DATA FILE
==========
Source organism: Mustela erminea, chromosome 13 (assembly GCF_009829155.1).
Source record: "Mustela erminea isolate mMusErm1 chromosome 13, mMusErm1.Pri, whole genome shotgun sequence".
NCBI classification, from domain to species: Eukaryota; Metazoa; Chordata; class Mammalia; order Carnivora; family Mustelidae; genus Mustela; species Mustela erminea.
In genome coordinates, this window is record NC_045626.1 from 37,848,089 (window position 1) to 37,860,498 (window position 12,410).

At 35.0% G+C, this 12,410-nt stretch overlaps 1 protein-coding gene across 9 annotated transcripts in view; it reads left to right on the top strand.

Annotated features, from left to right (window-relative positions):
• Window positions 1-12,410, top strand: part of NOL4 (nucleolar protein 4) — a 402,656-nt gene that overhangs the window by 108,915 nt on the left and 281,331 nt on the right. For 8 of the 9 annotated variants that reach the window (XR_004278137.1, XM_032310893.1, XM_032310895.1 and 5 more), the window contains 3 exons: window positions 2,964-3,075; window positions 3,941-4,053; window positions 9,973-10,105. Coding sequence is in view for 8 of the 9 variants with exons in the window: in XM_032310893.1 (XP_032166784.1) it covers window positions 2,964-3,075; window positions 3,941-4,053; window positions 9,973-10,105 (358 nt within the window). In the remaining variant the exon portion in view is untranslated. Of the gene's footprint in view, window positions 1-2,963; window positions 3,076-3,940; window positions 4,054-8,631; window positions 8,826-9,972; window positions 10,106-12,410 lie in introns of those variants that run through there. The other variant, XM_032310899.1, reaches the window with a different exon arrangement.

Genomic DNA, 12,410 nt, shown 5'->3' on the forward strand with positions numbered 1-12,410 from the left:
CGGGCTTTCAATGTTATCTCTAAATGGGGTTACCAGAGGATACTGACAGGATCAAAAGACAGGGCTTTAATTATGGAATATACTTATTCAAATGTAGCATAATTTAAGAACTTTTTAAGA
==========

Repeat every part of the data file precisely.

Source organism: Mustela erminea, chromosome 13 (assembly GCF_009829155.1).
Source record: "Mustela erminea isolate mMusErm1 chromosome 13, mMusErm1.Pri, whole genome shotgun sequence".
NCBI classification, from domain to species: Eukaryota; Metazoa; Chordata; class Mammalia; order Carnivora; family Mustelidae; genus Mustela; species Mustela erminea.
In genome coordinates, this window is record NC_045626.1 from 37,848,089 (window position 1) to 37,860,498 (window position 12,410).

At 35.0% G+C, this 12,410-nt stretch overlaps 1 protein-coding gene across 9 annotated transcripts in view; it reads left to right on the top strand.

Annotated features, from left to right (window-relative positions):
• Window positions 1-12,410, top strand: part of NOL4 (nucleolar protein 4) — a 402,656-nt gene that overhangs the window by 108,915 nt on the left and 281,331 nt on the right. For 8 of the 9 annotated variants that reach the window (XR_004278137.1, XM_032310893.1, XM_032310895.1 and 5 more), the window contains 3 exons: window positions 2,964-3,075; window positions 3,941-4,053; window positions 9,973-10,105. Coding sequence is in view for 8 of the 9 variants with exons in the window: in XM_032310893.1 (XP_032166784.1) it covers window positions 2,964-3,075; window positions 3,941-4,053; window positions 9,973-10,105 (358 nt within the window). In the remaining variant the exon portion in view is untranslated. Of the gene's footprint in view, window positions 1-2,963; window positions 3,076-3,940; window positions 4,054-8,631; window positions 8,826-9,972; window positions 10,106-12,410 lie in introns of those variants that run through there. The other variant, XM_032310899.1, reaches the window with a different exon arrangement.

Genomic DNA, 12,410 nt, shown 5'->3' on the forward strand with positions numbered 1-12,410 from the left:
CGGGCTTTCAATGTTATCTCTAAATGGGGTTACCAGAGGATACTGACAGGATCAAAAGACAGGGCTTTAATTATGGAATATACTTATTCAAATGTAGCATAATTTAAGAACTTTTTAAGA